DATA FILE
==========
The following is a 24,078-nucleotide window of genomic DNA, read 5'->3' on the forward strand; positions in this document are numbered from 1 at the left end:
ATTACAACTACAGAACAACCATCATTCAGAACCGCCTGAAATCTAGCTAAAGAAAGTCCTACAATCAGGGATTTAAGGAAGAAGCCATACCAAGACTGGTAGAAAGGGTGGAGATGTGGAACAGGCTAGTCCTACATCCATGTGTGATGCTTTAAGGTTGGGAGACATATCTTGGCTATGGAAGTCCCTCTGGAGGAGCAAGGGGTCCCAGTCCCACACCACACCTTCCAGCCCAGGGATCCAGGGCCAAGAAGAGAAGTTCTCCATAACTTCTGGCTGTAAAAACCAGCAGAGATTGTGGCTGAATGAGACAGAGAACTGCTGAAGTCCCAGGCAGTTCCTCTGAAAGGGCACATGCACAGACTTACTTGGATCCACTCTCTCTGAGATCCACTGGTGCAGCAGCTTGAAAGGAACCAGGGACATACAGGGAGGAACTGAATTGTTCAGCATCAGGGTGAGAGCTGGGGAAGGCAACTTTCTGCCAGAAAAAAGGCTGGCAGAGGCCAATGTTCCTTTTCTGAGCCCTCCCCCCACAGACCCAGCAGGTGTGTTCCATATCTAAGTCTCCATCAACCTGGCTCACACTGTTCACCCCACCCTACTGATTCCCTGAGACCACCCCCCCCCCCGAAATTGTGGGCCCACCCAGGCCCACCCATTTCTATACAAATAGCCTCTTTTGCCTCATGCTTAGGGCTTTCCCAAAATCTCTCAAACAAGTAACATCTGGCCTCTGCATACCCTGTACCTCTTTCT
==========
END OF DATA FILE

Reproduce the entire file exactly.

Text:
The following is a 24,078-nucleotide window of genomic DNA, read 5'->3' on the forward strand; positions in this document are numbered from 1 at the left end:
ATTACAACTACAGAACAACCATCATTCAGAACCGCCTGAAATCTAGCTAAAGAAAGTCCTACAATCAGGGATTTAAGGAAGAAGCCATACCAAGACTGGTAGAAAGGGTGGAGATGTGGAACAGGCTAGTCCTACATCCATGTGTGATGCTTTAAGGTTGGGAGACATATCTTGGCTATGGAAGTCCCTCTGGAGGAGCAAGGGGTCCCAGTCCCACACCACACCTTCCAGCCCAGGGATCCAGGGCCAAGAAGAGAAGTTCTCCATAACTTCTGGCTGTAAAAACCAGCAGAGATTGTGGCTGAATGAGACAGAGAACTGCTGAAGTCCCAGGCAGTTCCTCTGAAAGGGCACATGCACAGACTTACTTGGATCCACTCTCTCTGAGATCCACTGGTGCAGCAGCTTGAAAGGAACCAGGGACATACAGGGAGGAACTGAATTGTTCAGCATCAGGGTGAGAGCTGGGGAAGGCAACTTTCTGCCAGAAAAAAGGCTGGCAGAGGCCAATGTTCCTTTTCTGAGCCCTCCCCCCACAGACCCAGCAGGTGTGTTCCATATCTAAGTCTCCATCAACCTGGCTCACACTGTTCACCCCACCCTACTGATTCCCTGAGACCACCCCCCCCCCCGAAATTGTGGGCCCACCCAGGCCCACCCATTTCTATACAAATAGCCTCTTTTGCCTCATGCTTAGGGCTTTCCCAAAATCTCTCAAACAAGTAACATCTGGCCTCTGCATACCCTGTACCTCTTTCT